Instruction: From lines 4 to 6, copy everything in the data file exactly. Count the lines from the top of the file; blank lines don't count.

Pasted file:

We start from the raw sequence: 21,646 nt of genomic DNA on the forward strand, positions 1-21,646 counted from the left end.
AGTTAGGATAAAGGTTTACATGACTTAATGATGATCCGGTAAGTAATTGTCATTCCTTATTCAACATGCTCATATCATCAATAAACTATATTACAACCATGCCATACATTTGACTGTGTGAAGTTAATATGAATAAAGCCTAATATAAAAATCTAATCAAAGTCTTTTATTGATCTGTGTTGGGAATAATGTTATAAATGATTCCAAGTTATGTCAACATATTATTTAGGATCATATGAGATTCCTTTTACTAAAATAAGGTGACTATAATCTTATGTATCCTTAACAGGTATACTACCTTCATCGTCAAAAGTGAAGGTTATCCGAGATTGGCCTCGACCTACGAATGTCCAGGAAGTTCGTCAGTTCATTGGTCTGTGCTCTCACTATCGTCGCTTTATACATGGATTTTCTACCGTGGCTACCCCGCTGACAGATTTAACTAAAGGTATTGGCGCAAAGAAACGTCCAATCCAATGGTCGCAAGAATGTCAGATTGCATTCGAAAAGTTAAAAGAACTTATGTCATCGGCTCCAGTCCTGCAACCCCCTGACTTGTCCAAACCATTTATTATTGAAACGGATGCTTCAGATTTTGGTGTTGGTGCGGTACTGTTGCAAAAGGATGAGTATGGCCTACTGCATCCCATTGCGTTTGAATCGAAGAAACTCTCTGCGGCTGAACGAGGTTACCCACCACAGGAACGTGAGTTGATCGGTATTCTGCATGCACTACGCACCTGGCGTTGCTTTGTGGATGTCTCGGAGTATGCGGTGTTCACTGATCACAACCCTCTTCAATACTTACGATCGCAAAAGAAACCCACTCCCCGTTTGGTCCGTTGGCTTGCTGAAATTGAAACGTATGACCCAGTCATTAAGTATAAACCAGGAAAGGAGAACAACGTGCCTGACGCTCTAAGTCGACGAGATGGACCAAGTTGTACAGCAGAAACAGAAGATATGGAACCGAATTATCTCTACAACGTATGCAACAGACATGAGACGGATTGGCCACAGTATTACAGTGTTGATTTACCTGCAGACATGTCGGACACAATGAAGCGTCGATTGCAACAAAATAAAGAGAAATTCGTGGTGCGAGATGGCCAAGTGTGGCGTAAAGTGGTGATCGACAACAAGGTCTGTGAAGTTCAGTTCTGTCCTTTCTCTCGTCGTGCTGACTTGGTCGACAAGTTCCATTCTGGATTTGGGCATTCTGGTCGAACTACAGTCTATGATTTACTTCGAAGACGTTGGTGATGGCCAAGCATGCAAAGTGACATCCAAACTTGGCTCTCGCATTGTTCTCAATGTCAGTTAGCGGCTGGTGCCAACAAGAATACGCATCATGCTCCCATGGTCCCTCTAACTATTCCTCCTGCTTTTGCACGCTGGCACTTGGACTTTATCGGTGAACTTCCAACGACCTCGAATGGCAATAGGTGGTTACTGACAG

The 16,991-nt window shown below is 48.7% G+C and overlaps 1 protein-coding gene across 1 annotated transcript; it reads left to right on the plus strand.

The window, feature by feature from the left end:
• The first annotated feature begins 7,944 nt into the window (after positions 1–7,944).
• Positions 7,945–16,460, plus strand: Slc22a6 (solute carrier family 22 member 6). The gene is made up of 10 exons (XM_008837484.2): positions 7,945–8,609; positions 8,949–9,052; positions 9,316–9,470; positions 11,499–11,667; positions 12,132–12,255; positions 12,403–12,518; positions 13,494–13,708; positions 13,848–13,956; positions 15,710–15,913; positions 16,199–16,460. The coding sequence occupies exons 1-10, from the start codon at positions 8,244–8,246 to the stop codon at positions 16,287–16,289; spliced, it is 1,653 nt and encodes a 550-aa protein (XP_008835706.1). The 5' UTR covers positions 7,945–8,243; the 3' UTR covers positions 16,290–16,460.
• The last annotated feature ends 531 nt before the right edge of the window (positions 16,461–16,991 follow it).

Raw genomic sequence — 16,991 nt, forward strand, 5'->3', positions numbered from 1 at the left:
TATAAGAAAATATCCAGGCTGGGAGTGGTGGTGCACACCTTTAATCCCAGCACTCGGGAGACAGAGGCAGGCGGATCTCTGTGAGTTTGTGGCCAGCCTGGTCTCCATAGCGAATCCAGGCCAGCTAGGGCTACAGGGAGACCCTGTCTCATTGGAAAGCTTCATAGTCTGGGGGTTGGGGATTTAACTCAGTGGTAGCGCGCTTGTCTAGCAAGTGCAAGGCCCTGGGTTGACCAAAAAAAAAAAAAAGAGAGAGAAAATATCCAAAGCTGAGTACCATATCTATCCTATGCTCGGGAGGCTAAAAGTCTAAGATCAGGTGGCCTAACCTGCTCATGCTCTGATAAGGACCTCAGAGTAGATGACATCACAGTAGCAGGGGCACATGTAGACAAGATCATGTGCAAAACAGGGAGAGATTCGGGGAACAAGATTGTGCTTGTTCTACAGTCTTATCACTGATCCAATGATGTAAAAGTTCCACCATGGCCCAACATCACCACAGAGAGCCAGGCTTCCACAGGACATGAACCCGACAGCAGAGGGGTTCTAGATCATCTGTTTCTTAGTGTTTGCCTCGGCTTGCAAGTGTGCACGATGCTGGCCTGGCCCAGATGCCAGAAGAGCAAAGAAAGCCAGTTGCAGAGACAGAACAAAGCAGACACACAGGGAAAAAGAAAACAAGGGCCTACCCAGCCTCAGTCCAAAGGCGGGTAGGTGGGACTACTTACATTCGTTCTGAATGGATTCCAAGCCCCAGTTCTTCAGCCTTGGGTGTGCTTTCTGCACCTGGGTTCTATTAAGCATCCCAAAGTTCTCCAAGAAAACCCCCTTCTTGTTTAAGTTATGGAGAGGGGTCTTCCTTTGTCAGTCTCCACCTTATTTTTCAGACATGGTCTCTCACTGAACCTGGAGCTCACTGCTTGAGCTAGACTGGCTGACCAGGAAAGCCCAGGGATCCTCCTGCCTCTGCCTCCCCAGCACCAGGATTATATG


The window, feature by feature from the left end:
• The first annotated feature begins 7,944 nt into the window (after positions 1–7,944).
• Positions 7,945–16,460, plus strand: Slc22a6 (solute carrier family 22 member 6). The gene is made up of 10 exons (XM_008837484.2): positions 7,945–8,609; positions 8,949–9,052; positions 9,316–9,470; positions 11,499–11,667; positions 12,132–12,255; positions 12,403–12,518; positions 13,494–13,708; positions 13,848–13,956; positions 15,710–15,913; positions 16,199–16,460. The coding sequence occupies exons 1-10, from the start codon at positions 8,244–8,246 to the stop codon at positions 16,287–16,289; spliced, it is 1,653 nt and encodes a 550-aa protein (XP_008835706.1). The 5' UTR covers positions 7,945–8,243; the 3' UTR covers positions 16,290–16,460.